American Towman Magazine - January 2022

Page 8

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Oregon tow trucks lined up as a tribute to fallen tower Alan Lichtwald.

Tow Truck Allegedly Backs SUV into Office Building A tow company hired to pick up a broken down Ford Excursion on Highway 30A in Santa Rosa, Florida purportedly backed it into a custom home and then never reported the incident. The owners of Aqua Home Builders say AutoWorks was hired to pick up a truck but were never notified. The owner says he returned to his office Sunday night and saw the damage. From the photos provided, they say the tow truck driver let the Excursion down incorrectly. The tow company has told the owners they will pay for the damage. Source:

Tower Arrested in Florida for Reckless Driving

A tower who was on the job in Orlando is being charged for a DUI and illegal possession of a drug (pain pills) after he crashed his tow truck into several parked cars on the morning of Dec. 4. The tower, Wesley Howard, was allegedly going 80 mph, crossing over the median, through opposite traffic, and into a business parking lot, where his truck left the ground and landed on top of several cars. Police say his boss, the owner of Car Store Towing, came to the scene and showed them video from the truck’s interior and exterior cameras from the moment of impact. Officers launched a DUI investigation after they noticed Howard appeared out of it and not making sense at times. Police say they found pills in his pocket. While he told them they were aspirin, officers say they were pain pills. Car Store Towing says Howard passed all requirements to be a tow truck driver, but he is no longer employed with the company. Source:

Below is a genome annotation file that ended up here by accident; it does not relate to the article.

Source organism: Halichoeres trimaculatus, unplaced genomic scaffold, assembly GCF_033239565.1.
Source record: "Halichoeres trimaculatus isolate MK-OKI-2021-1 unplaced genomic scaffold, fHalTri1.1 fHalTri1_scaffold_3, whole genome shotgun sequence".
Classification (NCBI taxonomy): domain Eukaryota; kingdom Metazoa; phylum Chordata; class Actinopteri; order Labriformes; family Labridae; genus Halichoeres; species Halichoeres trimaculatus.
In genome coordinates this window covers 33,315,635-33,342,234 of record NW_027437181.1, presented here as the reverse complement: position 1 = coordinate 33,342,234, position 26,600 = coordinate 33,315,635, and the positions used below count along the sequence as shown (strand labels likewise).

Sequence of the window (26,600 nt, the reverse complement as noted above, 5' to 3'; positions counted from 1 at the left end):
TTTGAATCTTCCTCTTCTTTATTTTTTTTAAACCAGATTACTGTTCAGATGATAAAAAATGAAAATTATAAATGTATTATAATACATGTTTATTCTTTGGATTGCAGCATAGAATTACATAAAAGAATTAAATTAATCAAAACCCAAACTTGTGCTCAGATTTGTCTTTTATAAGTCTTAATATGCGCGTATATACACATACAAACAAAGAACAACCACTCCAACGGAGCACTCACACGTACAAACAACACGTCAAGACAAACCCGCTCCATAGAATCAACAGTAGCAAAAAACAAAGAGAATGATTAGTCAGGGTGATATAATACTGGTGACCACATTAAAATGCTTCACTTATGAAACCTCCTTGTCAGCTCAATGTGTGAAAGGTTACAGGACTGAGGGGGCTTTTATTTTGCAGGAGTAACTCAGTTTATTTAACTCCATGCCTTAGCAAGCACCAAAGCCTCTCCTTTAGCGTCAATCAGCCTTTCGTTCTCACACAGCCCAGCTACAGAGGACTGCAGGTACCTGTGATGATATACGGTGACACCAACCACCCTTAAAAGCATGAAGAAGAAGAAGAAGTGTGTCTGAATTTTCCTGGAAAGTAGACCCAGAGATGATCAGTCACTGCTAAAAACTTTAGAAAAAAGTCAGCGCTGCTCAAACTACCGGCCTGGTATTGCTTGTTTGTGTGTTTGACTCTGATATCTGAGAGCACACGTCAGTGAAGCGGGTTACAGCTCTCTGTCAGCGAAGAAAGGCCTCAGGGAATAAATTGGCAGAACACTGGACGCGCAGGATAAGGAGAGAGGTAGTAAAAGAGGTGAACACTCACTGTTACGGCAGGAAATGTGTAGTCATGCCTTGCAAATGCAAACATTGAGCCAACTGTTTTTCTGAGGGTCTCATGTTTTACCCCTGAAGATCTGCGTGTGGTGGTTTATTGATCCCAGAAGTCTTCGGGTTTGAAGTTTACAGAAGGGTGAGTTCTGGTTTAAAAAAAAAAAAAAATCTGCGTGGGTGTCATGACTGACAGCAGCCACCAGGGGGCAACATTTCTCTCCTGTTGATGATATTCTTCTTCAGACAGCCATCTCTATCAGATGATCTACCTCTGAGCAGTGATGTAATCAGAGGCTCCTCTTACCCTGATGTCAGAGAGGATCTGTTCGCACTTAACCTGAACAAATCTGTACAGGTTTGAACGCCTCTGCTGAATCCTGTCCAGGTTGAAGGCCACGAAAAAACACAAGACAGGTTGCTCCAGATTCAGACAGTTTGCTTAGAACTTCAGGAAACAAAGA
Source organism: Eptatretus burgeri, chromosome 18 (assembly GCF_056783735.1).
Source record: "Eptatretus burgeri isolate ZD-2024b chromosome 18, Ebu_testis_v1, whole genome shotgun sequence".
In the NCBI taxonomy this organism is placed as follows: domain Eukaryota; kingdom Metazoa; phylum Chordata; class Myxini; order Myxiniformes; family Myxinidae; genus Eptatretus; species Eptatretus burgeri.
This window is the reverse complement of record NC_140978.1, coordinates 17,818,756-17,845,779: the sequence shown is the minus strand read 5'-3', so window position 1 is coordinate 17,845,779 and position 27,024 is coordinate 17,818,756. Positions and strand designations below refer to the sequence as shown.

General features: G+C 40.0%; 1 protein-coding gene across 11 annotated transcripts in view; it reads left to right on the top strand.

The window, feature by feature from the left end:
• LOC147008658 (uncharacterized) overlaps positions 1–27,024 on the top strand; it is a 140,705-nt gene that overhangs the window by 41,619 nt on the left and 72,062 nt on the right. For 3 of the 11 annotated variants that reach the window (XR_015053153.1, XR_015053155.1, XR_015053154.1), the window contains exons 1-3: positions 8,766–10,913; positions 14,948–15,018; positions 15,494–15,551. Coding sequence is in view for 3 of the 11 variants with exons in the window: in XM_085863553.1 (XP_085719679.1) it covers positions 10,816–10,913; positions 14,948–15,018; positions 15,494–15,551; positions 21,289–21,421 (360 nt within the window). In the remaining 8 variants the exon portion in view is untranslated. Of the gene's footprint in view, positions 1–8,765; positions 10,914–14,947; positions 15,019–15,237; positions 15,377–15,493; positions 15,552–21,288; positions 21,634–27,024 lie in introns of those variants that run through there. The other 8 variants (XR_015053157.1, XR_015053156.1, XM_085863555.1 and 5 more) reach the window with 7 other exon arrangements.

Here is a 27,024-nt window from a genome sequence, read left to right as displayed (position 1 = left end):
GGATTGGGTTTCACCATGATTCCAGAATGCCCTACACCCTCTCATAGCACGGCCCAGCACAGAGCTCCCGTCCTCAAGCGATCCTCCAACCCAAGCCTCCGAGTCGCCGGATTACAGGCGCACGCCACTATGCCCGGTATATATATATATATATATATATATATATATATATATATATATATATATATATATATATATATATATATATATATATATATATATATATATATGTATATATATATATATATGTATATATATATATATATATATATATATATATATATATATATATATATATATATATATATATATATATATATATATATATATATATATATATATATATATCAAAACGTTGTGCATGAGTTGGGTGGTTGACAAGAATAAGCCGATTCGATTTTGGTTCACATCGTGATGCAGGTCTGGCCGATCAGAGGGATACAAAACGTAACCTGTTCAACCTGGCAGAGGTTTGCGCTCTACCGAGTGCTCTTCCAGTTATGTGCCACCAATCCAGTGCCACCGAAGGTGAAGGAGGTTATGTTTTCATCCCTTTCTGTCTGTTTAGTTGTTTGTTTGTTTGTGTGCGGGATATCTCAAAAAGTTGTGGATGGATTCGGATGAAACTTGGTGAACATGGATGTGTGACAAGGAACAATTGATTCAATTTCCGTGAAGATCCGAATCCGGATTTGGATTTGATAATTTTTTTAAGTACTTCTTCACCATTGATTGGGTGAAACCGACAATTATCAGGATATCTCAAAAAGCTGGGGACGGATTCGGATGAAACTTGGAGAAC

8 • January 2022 |

Oregon Towers Honor Fallen Tow Operator

On December 12, nearly 65 tow trucks from across the state of Oregon and beyond came out in procession to honor Henry Alan Lichtwald, who lost his life while clearing a disabled vehicle on Interstate 5 in November. Lichtwald, 63, of Roseburg, Oregon, was responding to a crash when police say a commercial motor vehicle collided with him and his tow truck. Lichtwald, who worked at Walt’s Towing, died at the scene. The event was to show solidarity and once again call for stronger measures to protect drivers, in addition to Oregon’s “Move Over” law. After a brief time to meet and sign photos of Lichtwald, tow truck operators moved out in a

solemn procession that stretched over an estimated three miles. Trucks with flashing lights, from companies as far south as Medford and far north as Portland, were in attendance. Halfway through the procession, four trucks that had traveled from a tow company in Ridgefield, Washington, joined the procession in progress. In addition to the procession, highlights of the event included a presentation of a Tow Lives Matter flag to the operations manager of Walt’s Towing and a smaller group of drivers gathering at the site of Lichtwald’s death for a brief memorial. Source:

Fire Rescue Training Pays Off In November, Pulver Towing of Rochester, Minn., received an emergency request involving a trapped person in a car which was under a loaded semi-box truck. Pulver responded with specialized equipment, using an ultra-heavy duty rotating crane rescue truck and specialized rigging equipment to lift the box truck off the pinned car. The Pulver operators worked extremely fast, having trained for this scenario with Rochester fire in August. The cross training paid off as the victim and unborn child were rescued.

A pregnant woman stuck under a semi-box truck was rescued by Pulver Motor Service, LLC. Shown here is a cement mixer being lifted in a Pulver cross-training exercise.